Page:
OneWeb, one of the companies looking to use constellations of satellites to provide competition to terrestrial and wireless broadband providers has filed for bankruptcy and will try to sell the company.
OneWeb suggested it was on the verge of getting financing when the pandemic hit. It had already invested billions of dollars in the enterprise.
"Since the beginning of the year, OneWeb had been engaged in advanced negotiations regarding investment that would fully fund the Company through its deployment and commercial launch," OneWeb indicated. "While the company was close to obtaining financing, the process did not progress because of the financial impact and market turbulence related to the spread of COVID-19."
The bankruptcy filing was made in the Southern District of New York. The company said it will try to sell the operation to "maximize the value" of the company. It has launched 74 (of its planned 600-plus satellites) and has 44 ground stations completed or in development.
Back in June 2017, the FCC unanimously approved OneWeb's request to deliver its service in the U.S. market (as part of a global operation), including particularly hard-to-reach and expensive-to-reach rural areas, after FCC chairman Ajit Pai proposed approving it.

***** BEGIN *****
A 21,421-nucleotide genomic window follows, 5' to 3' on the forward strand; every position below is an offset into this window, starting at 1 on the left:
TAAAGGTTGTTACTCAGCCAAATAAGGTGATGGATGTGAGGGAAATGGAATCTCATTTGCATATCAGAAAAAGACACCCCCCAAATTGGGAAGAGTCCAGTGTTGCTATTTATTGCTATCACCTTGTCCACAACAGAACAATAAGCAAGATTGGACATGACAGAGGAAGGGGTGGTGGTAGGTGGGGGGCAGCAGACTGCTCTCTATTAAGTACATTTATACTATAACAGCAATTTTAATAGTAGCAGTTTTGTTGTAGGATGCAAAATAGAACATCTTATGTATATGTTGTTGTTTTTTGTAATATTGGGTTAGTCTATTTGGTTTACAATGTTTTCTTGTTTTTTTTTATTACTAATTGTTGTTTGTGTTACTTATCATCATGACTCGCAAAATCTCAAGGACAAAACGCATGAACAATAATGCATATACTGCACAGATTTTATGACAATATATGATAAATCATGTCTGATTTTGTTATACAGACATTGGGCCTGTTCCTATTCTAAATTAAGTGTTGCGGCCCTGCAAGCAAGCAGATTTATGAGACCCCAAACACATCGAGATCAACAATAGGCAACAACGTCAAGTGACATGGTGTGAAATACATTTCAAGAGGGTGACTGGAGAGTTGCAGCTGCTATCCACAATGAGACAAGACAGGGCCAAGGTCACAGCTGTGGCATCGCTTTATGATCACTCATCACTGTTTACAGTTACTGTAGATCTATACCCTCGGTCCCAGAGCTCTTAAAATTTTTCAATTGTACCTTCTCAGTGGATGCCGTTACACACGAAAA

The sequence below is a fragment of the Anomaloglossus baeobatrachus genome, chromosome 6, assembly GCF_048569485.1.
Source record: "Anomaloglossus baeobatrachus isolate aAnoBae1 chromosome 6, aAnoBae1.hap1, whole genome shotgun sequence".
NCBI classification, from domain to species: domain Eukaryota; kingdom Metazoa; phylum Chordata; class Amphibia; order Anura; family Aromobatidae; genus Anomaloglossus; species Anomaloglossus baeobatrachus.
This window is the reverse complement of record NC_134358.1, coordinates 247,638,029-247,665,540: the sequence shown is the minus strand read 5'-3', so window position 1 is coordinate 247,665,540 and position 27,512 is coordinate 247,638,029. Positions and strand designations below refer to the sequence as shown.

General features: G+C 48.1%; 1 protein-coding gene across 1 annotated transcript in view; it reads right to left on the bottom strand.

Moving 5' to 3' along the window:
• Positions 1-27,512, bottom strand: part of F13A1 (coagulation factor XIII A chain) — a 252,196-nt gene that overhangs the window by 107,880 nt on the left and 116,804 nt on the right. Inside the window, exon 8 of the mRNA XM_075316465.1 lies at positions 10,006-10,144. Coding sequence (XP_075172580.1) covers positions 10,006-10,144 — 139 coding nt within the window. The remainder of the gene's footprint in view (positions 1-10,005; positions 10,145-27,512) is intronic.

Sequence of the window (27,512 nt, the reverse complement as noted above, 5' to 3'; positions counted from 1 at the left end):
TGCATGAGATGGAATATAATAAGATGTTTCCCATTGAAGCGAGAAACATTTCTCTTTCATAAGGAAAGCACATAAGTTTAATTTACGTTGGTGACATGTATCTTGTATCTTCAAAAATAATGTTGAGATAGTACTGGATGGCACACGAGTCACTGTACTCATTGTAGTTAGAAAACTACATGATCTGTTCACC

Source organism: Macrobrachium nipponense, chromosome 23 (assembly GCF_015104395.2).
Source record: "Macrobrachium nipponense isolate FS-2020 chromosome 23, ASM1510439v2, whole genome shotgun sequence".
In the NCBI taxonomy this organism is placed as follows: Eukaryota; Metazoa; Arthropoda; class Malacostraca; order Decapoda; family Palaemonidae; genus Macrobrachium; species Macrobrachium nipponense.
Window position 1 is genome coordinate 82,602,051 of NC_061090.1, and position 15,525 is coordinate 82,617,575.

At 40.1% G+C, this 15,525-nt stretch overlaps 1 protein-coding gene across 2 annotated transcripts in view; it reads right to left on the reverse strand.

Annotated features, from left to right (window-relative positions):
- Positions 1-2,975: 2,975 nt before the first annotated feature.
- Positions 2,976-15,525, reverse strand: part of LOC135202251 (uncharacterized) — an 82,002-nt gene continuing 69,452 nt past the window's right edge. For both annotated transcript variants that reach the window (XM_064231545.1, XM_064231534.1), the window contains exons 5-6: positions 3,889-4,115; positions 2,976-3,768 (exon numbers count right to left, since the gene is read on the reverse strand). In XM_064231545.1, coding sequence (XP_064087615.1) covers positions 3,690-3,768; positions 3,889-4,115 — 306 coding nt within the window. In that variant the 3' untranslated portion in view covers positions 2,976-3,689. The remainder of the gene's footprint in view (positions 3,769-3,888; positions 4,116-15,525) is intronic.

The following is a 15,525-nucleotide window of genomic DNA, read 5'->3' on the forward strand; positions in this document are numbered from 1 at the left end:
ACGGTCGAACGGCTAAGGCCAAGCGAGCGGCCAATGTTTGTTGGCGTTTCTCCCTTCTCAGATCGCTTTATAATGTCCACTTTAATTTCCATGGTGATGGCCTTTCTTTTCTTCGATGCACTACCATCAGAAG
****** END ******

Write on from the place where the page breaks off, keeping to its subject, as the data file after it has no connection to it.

The FCC subsequently approved similar plans by SpaceX, SpaceNorway, Kepler and Theia Holdings.
Closing the rural digital divide is one of the FCC's priorities, even more so in the age of social distancing.
OneWeb investors included Qualcomm, Virgin, and Hughes--Virgin Group founder Richard Bransom and Qualcomm executive Chairman Paul Jacobs were initially members of the board.
The goal was to blanket the planet with non-geostationary satellites.
“OneWeb has been building a truly global communications network to provide high-speed low latency broadband everywhere," said CEO Adrian Steckel. "Our current situation is a consequence of the economic impact of the COVID-19 crisis. We remain convinced of the social and economic value of our mission to connect everyone everywhere."
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